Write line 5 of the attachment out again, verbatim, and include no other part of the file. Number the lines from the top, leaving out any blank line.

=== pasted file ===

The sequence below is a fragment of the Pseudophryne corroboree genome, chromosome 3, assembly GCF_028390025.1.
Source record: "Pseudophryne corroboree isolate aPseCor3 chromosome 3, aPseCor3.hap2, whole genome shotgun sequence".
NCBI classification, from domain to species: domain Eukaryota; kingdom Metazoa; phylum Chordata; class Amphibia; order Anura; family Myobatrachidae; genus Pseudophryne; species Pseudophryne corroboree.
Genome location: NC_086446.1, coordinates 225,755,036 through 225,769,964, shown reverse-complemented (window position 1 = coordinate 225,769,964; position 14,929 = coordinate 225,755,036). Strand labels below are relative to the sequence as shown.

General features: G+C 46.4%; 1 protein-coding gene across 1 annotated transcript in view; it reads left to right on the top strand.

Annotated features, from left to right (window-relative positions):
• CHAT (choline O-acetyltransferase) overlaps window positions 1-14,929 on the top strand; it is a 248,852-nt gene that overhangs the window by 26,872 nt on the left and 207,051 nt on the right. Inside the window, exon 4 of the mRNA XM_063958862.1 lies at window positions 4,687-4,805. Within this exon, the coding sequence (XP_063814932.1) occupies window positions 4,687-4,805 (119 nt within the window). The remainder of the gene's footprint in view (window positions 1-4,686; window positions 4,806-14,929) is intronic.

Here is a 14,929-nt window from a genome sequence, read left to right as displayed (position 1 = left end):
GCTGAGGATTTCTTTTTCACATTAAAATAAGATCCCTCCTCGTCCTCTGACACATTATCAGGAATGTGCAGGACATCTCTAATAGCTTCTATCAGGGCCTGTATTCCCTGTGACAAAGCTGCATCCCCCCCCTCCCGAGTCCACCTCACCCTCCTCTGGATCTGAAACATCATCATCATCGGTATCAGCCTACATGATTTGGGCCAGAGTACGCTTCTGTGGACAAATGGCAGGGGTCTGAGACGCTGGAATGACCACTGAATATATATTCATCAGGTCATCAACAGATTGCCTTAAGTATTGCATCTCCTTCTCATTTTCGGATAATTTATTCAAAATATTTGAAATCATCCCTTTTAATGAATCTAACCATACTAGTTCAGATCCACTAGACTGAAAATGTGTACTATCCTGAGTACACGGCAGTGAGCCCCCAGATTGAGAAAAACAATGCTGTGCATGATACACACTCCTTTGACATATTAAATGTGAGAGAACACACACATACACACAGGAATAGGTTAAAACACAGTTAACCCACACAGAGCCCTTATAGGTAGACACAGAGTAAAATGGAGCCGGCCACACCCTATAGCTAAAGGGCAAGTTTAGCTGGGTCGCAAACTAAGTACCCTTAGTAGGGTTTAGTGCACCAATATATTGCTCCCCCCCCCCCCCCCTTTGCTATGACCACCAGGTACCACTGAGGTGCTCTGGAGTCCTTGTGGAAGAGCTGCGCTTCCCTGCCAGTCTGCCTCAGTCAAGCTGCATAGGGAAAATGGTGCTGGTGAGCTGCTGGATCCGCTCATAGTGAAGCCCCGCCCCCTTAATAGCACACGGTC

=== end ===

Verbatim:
General features: G+C 46.4%; 1 protein-coding gene across 1 annotated transcript in view; it reads left to right on the top strand.